093 Transport and Travel Exports
Only in recent years have statistics on the import and export of services been collected and distributed in a similar format to statistics for more tangible goods. Four groups of services are considered here. The first is transport and travel services.
Transport and travel constitute 13.2% of all international goods exports; the services category itself is not a good, but calculating the cost of services as a percentage of money spent on goods gives an idea of their relative economic importance. Transport consists of transportation services for passengers, freight and other items by sea, by air, in space, by rail, by road, by inland waterway, by pipeline transport and also means of electricity transmission, and other supporting and auxiliary transport services. Travel is defined as business travel, including expenditure by seasonal and border workers, and other costs; personal travel including health-related expenditure, education-related expenditure and other personal travel expenditure. Note that “Travel covers primarily the goods and services acquired from an economy by travellers during visits of less than one year to that economy.” (International Monetary Fund, 2002, Manual on statistics of international trade in services, page 38).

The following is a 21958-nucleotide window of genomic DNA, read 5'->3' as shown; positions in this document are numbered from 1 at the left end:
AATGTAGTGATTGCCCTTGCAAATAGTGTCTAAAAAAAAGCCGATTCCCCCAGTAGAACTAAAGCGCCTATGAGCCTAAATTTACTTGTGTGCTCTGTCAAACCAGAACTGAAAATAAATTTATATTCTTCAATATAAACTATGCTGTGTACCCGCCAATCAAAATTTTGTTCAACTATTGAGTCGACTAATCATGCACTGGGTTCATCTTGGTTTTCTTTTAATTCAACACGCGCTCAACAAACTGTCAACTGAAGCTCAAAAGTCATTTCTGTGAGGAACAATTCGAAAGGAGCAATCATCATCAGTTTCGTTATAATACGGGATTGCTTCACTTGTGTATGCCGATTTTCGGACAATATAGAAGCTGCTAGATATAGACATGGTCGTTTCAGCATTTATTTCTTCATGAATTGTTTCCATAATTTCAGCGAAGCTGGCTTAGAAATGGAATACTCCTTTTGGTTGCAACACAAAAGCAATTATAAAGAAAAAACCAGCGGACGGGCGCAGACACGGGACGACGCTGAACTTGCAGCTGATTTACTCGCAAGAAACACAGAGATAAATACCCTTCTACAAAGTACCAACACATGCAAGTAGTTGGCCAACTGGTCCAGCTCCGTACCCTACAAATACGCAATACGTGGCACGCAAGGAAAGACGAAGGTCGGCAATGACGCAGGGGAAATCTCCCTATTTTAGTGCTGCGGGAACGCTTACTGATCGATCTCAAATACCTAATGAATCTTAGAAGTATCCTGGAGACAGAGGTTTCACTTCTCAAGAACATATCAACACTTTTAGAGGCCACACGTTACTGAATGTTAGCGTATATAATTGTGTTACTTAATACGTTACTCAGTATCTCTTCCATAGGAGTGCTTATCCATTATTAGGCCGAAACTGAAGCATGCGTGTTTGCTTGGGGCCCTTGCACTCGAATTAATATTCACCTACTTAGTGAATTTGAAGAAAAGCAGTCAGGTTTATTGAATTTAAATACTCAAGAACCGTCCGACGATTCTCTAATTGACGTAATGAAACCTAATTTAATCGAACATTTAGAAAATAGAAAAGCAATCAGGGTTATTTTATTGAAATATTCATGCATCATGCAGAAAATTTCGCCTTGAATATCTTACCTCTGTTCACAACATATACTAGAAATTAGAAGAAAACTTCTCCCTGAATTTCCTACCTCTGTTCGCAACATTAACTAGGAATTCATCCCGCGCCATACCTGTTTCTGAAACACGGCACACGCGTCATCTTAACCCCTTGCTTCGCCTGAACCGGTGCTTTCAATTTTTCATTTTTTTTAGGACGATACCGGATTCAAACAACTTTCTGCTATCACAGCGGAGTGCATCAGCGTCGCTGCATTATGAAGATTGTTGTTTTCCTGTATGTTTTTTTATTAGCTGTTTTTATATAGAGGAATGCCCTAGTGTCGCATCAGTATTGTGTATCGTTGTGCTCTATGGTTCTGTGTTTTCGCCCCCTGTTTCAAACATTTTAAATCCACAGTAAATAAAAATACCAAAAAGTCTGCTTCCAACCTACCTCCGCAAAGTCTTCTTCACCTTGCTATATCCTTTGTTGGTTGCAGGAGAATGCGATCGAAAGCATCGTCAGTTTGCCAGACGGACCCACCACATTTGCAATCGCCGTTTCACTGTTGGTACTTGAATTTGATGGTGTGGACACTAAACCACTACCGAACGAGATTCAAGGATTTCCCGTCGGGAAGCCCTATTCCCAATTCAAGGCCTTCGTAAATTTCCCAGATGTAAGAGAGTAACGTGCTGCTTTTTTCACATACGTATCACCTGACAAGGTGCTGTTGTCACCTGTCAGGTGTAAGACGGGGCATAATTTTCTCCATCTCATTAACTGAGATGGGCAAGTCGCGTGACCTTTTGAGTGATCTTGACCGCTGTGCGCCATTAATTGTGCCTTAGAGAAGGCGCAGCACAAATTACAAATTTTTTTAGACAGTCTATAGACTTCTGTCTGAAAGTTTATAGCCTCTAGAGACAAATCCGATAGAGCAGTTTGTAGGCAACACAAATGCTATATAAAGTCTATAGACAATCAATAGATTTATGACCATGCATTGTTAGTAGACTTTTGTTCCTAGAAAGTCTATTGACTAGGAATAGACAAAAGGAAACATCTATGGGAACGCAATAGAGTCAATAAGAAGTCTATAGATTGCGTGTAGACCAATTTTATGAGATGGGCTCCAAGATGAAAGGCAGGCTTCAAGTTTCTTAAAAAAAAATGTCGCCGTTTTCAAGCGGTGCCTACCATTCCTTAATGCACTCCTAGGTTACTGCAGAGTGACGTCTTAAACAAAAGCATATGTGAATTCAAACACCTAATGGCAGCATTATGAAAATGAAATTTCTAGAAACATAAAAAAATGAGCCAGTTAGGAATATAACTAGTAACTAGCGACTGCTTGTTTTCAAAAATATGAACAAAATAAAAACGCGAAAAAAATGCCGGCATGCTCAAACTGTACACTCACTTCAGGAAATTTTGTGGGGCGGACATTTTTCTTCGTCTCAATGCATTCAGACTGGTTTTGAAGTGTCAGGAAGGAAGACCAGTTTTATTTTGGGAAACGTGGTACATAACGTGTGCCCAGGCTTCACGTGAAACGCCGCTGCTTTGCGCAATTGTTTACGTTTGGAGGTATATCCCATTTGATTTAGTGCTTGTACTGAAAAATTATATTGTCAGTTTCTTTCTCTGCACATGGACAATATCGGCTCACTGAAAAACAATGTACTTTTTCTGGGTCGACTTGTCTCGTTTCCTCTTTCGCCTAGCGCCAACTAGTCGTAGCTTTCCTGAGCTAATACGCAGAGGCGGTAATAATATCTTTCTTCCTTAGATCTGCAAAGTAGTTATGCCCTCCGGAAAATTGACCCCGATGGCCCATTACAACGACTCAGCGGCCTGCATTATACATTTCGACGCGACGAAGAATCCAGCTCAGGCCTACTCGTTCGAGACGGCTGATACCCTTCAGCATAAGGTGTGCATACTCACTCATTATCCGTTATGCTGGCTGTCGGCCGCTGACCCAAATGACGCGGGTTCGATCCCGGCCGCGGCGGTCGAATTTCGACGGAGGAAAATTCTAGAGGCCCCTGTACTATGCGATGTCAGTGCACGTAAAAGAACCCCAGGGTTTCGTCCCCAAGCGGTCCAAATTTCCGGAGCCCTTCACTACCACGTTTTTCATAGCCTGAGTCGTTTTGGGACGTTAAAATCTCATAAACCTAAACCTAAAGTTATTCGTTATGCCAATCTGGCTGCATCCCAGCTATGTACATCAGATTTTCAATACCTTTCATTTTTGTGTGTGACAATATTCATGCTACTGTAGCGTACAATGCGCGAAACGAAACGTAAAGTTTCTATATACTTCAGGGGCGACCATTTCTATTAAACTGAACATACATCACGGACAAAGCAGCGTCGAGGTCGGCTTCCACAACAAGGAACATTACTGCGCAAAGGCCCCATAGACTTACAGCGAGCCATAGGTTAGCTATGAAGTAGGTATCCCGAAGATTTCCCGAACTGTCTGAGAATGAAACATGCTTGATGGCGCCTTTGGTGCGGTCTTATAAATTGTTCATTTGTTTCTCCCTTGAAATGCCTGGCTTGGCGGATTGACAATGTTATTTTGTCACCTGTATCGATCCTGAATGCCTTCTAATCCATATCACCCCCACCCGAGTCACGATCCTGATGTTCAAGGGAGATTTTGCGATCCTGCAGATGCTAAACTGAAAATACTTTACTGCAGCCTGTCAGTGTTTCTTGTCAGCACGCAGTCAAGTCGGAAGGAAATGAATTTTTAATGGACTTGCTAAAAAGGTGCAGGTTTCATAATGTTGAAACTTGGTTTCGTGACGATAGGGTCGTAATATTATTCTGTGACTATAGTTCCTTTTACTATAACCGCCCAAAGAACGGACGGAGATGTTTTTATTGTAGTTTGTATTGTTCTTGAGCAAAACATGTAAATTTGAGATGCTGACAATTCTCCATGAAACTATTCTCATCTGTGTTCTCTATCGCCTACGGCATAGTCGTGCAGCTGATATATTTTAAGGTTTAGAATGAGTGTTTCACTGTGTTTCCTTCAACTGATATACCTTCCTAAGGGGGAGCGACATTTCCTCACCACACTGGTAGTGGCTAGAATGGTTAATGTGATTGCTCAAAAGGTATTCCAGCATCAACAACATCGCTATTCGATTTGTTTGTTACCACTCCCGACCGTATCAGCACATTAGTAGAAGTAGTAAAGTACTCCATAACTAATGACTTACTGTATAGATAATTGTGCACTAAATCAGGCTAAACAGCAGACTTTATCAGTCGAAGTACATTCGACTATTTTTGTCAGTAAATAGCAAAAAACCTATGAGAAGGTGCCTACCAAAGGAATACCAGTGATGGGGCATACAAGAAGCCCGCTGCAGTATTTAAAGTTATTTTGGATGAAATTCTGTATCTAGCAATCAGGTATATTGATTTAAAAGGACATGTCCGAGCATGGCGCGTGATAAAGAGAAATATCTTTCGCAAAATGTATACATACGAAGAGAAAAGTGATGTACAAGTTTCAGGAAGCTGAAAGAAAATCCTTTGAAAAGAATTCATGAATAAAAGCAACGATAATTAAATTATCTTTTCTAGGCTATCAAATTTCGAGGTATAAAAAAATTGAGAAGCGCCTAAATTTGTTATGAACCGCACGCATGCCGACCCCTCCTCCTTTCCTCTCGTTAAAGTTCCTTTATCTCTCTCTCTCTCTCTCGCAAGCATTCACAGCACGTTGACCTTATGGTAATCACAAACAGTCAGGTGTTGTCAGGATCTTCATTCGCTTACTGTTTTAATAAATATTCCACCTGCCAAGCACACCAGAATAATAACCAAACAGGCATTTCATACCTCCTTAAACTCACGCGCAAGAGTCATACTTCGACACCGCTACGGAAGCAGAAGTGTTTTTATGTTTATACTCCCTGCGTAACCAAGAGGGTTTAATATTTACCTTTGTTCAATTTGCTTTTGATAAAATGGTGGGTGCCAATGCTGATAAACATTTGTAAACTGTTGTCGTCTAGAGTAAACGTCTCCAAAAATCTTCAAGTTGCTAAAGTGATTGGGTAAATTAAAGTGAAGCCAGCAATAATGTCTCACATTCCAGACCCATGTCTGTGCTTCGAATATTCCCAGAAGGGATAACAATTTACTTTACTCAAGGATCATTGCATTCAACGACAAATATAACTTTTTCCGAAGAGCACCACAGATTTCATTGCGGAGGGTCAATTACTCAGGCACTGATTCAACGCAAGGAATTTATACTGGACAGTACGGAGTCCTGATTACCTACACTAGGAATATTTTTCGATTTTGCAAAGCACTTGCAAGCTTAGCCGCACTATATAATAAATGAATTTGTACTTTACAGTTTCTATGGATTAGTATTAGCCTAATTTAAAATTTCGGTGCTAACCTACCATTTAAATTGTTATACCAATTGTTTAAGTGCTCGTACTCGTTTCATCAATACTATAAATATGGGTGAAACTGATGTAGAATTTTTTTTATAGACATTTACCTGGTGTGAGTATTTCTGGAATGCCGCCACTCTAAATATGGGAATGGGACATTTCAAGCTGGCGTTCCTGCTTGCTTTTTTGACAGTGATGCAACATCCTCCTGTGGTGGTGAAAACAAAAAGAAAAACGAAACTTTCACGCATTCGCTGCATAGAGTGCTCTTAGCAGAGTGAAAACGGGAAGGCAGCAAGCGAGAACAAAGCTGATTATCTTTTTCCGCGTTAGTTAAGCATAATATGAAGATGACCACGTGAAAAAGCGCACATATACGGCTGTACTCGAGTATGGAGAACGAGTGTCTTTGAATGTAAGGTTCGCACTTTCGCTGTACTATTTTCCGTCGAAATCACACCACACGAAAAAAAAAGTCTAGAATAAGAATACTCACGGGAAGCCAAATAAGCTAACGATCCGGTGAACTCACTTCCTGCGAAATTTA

The source of all services data used here is the United Nations Conference on Trade and Development’s (UNCTAD) Handbook of Statistics On-line, 2005, Table 5.2.